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National Maritime Museum Cornwall
Biomining '20 is to be held at the National Maritime Museum Cornwall, an independent museum located on Discovery Quay in Falmouth. The National Maritime Museum Cornwall celebrates the incredible maritime history of Falmouth, Cornwall and how the sea influences global culture.
We strongly recommend that you extend your stay, to explore Falmouth and its surrounding area, boasting some of the world's most stunning coastal scenery. The best way to see Falmouth and its coastline is on foot. At the end of the first day's session, there will be an optional guided coastal walk with magnificent vistas of Falmouth Bay and the local beaches. Meet outside the hotel at 16:30.
The name of Falmouth is inextricably linked with maritime history. Located on the sheltered bank of one of the finest natural harbours in the world, and at the mouth of a network of creeks and rivers, Falmouth was the port from which the renowned Packet ships set sail to the Mediterranean and the Americas in the seventeenth century.
As the premier resort of West Cornwall, Falmouth's four main beaches of Gyllyngvase, Castle, Swanpool and Maenporth are second to none. Wide expanses of sand, dipping down to the seashore offer the perfect arena for sunbathing, swimming, sandcastle building or simply forgetting the rest of the world exists!
Falmouth is a veritable waterworld. Climb aboard one of the many pleasure boats and ferries which ply the local waters to St Mawes, Flushing, Truro and the Helford Passage, and experience the maritime charm of this most beautiful part of Cornwall. For the more independent visitor, yachts can be chartered by the day from local businesses, which are happy to provide a skipper so that you can simply relax and enjoy the view. For those who like terra firma, a hop-on hop-off open top tour bus travels a continuous circular route in season linking the town, beaches and castle, or you can join a guided maritime walk led by our qualified Blue Badge Guides, just ask at the Tourist Information Centre for details.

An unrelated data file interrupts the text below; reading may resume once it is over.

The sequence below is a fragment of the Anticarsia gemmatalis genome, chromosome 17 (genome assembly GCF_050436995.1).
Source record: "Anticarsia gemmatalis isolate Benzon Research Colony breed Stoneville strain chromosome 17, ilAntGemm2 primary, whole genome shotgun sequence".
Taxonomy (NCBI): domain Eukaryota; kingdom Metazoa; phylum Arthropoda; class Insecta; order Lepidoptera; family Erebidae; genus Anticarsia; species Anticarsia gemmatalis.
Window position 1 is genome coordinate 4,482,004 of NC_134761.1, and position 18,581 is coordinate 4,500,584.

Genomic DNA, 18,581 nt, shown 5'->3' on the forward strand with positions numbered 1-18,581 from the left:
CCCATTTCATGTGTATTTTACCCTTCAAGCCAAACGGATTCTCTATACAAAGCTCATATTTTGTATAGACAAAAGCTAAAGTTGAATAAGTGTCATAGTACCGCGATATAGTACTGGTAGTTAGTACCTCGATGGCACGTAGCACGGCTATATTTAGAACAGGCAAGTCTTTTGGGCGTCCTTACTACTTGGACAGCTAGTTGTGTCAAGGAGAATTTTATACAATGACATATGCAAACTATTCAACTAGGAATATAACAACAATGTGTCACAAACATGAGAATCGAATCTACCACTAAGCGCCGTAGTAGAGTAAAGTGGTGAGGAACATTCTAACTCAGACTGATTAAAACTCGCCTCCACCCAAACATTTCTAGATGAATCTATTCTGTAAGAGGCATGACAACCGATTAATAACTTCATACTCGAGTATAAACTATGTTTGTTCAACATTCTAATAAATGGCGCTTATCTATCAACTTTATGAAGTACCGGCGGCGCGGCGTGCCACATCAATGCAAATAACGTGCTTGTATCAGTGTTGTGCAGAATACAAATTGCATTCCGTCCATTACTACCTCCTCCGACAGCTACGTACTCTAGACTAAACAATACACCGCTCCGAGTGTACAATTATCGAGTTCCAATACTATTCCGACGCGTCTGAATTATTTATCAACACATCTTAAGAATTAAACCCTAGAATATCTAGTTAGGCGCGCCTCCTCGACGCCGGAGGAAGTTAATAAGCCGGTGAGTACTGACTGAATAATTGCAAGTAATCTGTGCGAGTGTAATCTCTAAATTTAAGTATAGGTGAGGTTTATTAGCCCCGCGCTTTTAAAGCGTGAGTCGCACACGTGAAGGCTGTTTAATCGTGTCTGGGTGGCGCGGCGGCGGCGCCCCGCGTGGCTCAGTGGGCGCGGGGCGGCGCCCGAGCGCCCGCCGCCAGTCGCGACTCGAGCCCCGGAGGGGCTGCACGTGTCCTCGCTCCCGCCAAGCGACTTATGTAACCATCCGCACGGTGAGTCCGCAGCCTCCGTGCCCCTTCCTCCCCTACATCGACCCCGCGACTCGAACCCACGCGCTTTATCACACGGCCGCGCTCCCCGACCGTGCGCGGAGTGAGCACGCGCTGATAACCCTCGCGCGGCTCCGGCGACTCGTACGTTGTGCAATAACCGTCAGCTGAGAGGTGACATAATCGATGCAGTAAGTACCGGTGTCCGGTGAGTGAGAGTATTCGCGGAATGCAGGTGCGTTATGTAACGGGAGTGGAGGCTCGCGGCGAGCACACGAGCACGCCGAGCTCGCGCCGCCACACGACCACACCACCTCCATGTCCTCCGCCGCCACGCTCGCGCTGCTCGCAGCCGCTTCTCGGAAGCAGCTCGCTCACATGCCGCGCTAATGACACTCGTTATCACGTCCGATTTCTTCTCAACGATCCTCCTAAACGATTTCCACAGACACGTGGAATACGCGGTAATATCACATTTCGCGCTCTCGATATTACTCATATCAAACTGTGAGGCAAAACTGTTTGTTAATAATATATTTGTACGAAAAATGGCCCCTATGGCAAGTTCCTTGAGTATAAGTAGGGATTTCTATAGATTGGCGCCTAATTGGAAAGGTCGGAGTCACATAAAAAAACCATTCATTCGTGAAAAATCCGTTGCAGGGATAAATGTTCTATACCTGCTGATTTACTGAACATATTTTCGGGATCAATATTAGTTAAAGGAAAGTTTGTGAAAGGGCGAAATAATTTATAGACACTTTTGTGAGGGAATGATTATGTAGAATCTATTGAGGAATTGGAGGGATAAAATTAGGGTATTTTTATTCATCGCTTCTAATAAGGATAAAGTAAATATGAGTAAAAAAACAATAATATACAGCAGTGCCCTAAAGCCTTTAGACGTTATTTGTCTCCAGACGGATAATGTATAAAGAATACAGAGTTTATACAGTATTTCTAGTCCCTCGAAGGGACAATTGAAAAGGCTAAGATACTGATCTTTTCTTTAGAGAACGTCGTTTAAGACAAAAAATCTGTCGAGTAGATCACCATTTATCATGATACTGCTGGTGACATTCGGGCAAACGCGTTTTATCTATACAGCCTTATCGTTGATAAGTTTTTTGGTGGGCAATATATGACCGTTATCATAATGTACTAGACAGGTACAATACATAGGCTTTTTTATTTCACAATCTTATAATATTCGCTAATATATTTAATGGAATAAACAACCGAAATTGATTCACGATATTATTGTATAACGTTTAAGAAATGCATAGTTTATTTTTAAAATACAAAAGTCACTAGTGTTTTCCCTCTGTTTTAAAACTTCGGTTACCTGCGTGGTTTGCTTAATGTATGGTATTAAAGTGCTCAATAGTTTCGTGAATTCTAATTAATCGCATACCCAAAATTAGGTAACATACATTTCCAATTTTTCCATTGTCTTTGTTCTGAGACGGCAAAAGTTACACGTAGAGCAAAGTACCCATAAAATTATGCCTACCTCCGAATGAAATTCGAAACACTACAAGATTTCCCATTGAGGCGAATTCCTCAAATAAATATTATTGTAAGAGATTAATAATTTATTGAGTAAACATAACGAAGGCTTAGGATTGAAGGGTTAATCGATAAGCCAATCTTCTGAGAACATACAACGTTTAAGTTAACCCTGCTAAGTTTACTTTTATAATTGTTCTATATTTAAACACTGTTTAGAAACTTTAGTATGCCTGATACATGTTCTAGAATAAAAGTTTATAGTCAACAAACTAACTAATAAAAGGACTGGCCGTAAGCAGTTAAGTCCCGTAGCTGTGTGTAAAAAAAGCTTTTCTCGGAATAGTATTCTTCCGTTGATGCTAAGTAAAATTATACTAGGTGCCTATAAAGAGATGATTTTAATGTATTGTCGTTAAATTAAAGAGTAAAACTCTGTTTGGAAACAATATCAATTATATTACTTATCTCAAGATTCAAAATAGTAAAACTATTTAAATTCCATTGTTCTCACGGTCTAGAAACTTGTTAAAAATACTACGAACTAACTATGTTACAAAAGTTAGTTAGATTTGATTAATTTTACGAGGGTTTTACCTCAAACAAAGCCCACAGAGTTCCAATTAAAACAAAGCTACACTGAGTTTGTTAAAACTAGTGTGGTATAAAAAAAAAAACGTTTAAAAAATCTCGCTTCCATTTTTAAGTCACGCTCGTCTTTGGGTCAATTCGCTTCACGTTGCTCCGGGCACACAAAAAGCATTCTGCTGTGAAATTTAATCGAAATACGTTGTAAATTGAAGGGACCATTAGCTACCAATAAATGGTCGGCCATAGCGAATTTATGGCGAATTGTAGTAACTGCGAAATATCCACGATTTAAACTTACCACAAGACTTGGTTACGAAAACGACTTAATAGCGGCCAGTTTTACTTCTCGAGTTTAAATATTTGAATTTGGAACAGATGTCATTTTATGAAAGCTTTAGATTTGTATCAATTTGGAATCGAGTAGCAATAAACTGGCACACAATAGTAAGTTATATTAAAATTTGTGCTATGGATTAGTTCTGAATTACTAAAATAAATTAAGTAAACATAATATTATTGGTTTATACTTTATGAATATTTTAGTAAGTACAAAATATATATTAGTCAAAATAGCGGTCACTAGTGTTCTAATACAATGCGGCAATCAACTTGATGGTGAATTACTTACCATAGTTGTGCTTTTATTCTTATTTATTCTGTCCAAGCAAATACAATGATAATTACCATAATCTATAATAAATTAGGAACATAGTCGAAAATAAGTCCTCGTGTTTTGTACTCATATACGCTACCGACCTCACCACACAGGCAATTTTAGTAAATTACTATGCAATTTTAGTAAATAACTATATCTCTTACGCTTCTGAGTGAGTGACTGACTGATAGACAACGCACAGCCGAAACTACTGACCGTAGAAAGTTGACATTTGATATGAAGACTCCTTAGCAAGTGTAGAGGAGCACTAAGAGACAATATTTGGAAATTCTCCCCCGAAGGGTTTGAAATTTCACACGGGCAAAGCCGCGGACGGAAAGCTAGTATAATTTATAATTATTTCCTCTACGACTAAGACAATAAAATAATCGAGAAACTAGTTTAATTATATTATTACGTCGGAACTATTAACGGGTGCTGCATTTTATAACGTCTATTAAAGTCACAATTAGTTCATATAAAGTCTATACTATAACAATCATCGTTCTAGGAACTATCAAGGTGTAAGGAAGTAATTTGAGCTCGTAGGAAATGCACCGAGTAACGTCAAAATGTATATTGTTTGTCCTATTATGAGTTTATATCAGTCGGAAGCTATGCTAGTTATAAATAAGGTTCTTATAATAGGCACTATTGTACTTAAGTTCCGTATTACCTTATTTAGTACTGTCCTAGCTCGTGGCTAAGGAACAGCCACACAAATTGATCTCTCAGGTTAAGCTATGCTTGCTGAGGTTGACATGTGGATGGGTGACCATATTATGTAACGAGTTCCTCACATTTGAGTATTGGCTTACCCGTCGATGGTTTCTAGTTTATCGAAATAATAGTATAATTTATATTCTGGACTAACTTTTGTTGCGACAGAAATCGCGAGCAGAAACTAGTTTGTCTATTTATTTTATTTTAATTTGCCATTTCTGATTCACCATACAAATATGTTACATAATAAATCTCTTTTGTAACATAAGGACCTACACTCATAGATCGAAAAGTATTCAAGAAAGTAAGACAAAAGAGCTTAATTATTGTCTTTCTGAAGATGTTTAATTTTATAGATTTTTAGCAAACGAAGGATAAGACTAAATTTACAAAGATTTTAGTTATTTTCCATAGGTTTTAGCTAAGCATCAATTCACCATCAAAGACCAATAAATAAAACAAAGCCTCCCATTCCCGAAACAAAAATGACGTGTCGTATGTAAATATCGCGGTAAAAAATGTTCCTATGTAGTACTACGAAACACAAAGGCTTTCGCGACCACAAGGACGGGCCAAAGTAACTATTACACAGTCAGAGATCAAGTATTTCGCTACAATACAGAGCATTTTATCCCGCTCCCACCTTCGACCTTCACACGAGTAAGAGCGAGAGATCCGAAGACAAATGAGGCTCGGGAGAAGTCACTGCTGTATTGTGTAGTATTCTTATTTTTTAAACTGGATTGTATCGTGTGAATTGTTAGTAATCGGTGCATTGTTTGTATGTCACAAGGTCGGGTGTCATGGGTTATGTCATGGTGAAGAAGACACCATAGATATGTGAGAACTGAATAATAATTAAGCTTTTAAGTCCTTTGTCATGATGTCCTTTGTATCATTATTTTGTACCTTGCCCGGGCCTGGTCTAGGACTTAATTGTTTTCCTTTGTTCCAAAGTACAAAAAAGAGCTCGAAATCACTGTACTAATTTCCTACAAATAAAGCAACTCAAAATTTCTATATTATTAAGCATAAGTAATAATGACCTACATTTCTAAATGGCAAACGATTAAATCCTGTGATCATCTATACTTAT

From the first custom built tourist hotel in 1865 to today's imposingly futuristic Ships and Castles Leisure Pool, the resort has invested in its future and is rapidly developing an international reputation as one of the great sailing and watersports centres of the world. Falmouth's International Maritime Centre opening to the public in 2002, will house the National Maritime Museum's small boat collection, Cornwall Maritime Museum, an events plaza and yachting centre.
Falmouth has many fine restaurants. Click here to see our guide to help you decide where to eat.
Falmouth's bustling town centre contains many of the expected highstreet names, alongside specialist craft shops, fresh seafood sellers, chandlers and vendors of all things nautical. Laced with many notable listed buildings such as the King's Pipe which was used to burn contraband tobacco in the days of smuggling, the town has a reassuring warmth and offers an exciting range of opportunities and watersports activities.
In Victorian times, Falmouth's world wide links across the seas, led to the development of large private gardens, later donated to the local people, containing wonderfully exotic plants. Owing to the incredibly mild climate, species such as Citrus, Daturas, Dracaena Palms, Camellias, Abutilons, Azaleas, Rhododendrons and many unusual species of Bamboo still thrive today, and at Fox Rosehill Gardens banana trees grow in the open! In addition to Falmouth's four central public gardens of Kimberley Park, Gyllyngdune, Fox Rosehill and Queen Mary, winner of the Green Flag Park Award for both 1998 and 1999, the vast gardens of Trelissick, Glendurgan and Trebah are all within easy reach.
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